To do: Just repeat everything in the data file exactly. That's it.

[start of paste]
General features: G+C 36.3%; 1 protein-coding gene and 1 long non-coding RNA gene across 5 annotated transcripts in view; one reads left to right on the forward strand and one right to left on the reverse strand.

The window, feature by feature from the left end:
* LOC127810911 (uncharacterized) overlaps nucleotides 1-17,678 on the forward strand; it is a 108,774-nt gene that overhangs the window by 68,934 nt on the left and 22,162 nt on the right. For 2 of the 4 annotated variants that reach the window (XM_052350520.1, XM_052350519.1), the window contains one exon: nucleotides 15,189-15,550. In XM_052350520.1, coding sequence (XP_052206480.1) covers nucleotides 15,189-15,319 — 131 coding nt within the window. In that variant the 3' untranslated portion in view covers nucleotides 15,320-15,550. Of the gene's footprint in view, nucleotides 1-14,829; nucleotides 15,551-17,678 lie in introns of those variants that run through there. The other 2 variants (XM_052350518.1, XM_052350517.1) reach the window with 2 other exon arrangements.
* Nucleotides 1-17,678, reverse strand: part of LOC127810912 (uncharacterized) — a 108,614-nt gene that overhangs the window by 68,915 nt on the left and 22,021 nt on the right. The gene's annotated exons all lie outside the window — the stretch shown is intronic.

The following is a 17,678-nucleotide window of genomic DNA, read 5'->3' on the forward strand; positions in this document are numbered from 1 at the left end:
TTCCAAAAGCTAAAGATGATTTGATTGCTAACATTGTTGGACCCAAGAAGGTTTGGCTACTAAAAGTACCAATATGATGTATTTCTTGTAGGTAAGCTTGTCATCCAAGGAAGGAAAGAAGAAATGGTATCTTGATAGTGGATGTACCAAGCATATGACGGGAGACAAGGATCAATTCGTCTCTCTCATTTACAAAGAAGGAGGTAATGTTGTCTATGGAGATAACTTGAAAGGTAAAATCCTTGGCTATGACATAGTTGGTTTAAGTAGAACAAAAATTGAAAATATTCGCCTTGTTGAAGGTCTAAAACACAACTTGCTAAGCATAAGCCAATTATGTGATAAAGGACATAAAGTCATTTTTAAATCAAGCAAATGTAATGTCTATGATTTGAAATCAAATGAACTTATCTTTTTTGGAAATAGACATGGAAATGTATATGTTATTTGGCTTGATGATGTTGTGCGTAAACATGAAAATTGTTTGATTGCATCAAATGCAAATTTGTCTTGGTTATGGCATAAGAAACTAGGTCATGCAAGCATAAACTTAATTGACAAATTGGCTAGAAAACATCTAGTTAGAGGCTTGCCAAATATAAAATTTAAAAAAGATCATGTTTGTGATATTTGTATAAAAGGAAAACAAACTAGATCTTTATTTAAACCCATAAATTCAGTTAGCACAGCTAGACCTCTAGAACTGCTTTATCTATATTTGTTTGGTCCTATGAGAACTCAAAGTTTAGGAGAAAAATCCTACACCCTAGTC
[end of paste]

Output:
General features: G+C 36.3%; 1 protein-coding gene and 1 long non-coding RNA gene across 5 annotated transcripts in view; one reads left to right on the forward strand and one right to left on the reverse strand.

The window, feature by feature from the left end:
* LOC127810911 (uncharacterized) overlaps nucleotides 1-17,678 on the forward strand; it is a 108,774-nt gene that overhangs the window by 68,934 nt on the left and 22,162 nt on the right. For 2 of the 4 annotated variants that reach the window (XM_052350520.1, XM_052350519.1), the window contains one exon: nucleotides 15,189-15,550. In XM_052350520.1, coding sequence (XP_052206480.1) covers nucleotides 15,189-15,319 — 131 coding nt within the window. In that variant the 3' untranslated portion in view covers nucleotides 15,320-15,550. Of the gene's footprint in view, nucleotides 1-14,829; nucleotides 15,551-17,678 lie in introns of those variants that run through there. The other 2 variants (XM_052350518.1, XM_052350517.1) reach the window with 2 other exon arrangements.
* Nucleotides 1-17,678, reverse strand: part of LOC127810912 (uncharacterized) — a 108,614-nt gene that overhangs the window by 68,915 nt on the left and 22,021 nt on the right. The gene's annotated exons all lie outside the window — the stretch shown is intronic.

The following is a 17,678-nucleotide window of genomic DNA, read 5'->3' on the forward strand; positions in this document are numbered from 1 at the left end:
TTCCAAAAGCTAAAGATGATTTGATTGCTAACATTGTTGGACCCAAGAAGGTTTGGCTACTAAAAGTACCAATATGATGTATTTCTTGTAGGTAAGCTTGTCATCCAAGGAAGGAAAGAAGAAATGGTATCTTGATAGTGGATGTACCAAGCATATGACGGGAGACAAGGATCAATTCGTCTCTCTCATTTACAAAGAAGGAGGTAATGTTGTCTATGGAGATAACTTGAAAGGTAAAATCCTTGGCTATGACATAGTTGGTTTAAGTAGAACAAAAATTGAAAATATTCGCCTTGTTGAAGGTCTAAAACACAACTTGCTAAGCATAAGCCAATTATGTGATAAAGGACATAAAGTCATTTTTAAATCAAGCAAATGTAATGTCTATGATTTGAAATCAAATGAACTTATCTTTTTTGGAAATAGACATGGAAATGTATATGTTATTTGGCTTGATGATGTTGTGCGTAAACATGAAAATTGTTTGATTGCATCAAATGCAAATTTGTCTTGGTTATGGCATAAGAAACTAGGTCATGCAAGCATAAACTTAATTGACAAATTGGCTAGAAAACATCTAGTTAGAGGCTTGCCAAATATAAAATTTAAAAAAGATCATGTTTGTGATATTTGTATAAAAGGAAAACAAACTAGATCTTTATTTAAACCCATAAATTCAGTTAGCACAGCTAGACCTCTAGAACTGCTTTATCTATATTTGTTTGGTCCTATGAGAACTCAAAGTTTAGGAGAAAAATCCTACACCCTAGTC